The bone and bone marrow are the most common sites of metastasis in breast cancer. Matrix metalloproteinases (MMPs), particularly MMP-2, produced by cancer cells or, more typically, induced in the adjacent normal stroma are necessary for the degradation of extracellular matrix essential for cancer metastasis. Here we describe a mechanism by which breast cancer cells can rapidly use MMP-2 produced by bone marrow fibroblasts (BMFs). MMP-2 is stored in an inactive conformation in association with the cell surface or extracellular matrix of BMFs. Cocultures of BMFs and the human breast cancer cell line MDA-MB-231 induce release of MMP-2 into the culture supernatant without up-regulation of MMP-2 synthesis in either cell. MMP-2 is present on the surface of BMFs and is displaced by MDA-MB-231 cells or by fibronectin or fragments of fibronectin containing the fibronectin type II modules. Moreover, when fibronectin is eluted from the surface of MDA-MB-231 cells, they lose the ability to induce the release of MMP-2 from BMFs. These data are consistent with the displacement of inactive MMP-2 bound to normal fibroblasts via its collagen-binding domain by fibronectin type II modules of cancer cell-associated fibronectin. Cancer cells can then use the proteinase to facilitate tissue invasion. Because an identical mechanism can be demonstrated using fibroblasts from different sources, it is likely to be important for the rapid movement of malignant cells into a variety of normal tissues.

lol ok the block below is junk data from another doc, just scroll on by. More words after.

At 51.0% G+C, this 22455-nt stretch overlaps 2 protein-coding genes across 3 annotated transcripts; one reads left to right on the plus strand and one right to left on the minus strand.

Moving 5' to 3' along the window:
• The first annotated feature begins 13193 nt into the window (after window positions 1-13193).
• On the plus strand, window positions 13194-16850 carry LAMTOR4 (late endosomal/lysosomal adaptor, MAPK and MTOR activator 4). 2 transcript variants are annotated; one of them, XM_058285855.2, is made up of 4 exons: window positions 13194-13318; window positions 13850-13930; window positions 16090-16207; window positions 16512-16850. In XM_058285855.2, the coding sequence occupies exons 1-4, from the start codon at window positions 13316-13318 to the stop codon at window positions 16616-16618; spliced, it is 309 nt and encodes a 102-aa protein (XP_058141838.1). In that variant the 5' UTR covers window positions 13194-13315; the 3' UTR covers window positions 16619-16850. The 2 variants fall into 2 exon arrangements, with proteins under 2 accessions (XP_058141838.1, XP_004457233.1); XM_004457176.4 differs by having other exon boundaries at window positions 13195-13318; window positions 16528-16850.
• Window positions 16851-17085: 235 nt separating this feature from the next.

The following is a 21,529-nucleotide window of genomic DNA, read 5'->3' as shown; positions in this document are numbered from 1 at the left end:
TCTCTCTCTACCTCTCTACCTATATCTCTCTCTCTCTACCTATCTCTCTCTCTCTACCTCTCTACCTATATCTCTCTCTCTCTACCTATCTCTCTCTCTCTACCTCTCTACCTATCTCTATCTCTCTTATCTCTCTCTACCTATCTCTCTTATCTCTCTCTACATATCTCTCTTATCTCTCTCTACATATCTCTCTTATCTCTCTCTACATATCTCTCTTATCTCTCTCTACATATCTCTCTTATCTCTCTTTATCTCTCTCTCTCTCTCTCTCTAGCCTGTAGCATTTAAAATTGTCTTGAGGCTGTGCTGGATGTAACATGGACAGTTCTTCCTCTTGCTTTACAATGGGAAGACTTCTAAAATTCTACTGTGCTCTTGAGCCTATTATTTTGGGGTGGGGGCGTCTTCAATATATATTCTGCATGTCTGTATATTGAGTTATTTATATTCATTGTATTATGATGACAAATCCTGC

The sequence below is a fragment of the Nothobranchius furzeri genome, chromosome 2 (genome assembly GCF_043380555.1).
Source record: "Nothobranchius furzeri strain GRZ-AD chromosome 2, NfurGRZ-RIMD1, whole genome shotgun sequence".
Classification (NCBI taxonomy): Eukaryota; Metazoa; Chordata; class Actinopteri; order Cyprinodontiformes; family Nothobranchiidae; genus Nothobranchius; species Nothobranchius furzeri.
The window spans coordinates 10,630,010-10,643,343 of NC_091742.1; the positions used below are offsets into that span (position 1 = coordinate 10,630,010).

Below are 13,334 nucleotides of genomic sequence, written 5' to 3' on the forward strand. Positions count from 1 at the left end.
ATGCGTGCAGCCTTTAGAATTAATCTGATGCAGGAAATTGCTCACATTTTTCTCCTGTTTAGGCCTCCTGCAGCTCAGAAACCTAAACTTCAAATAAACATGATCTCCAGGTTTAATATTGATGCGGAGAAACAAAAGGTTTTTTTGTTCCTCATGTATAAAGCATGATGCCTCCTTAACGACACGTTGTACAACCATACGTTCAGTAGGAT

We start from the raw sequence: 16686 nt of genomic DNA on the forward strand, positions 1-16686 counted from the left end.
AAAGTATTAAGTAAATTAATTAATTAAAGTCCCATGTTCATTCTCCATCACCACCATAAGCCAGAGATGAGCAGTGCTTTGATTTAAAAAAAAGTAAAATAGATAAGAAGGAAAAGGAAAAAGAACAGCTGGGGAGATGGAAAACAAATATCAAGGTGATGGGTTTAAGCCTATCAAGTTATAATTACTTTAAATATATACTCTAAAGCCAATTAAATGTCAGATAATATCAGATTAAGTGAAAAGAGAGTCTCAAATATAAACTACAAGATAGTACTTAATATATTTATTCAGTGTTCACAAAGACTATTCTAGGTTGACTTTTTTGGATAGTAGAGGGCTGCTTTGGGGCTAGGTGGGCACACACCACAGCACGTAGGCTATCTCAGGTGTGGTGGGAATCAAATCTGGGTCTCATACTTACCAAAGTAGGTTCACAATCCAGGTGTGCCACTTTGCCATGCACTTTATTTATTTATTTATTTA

Breast cancer is one of the most common forms of cancer in women, but despite being responsive to hormonal manipulation and chemotherapy, relapse after treatment is common, particularly in patients presenting with metastatic disease (1). One of the most common sites of metastasis is bone and bone marrow, which may provide a favorable microenvironment for the growth of tumor cells and act as a reservoir of disease, allowing further hematogenous spread (2, 3).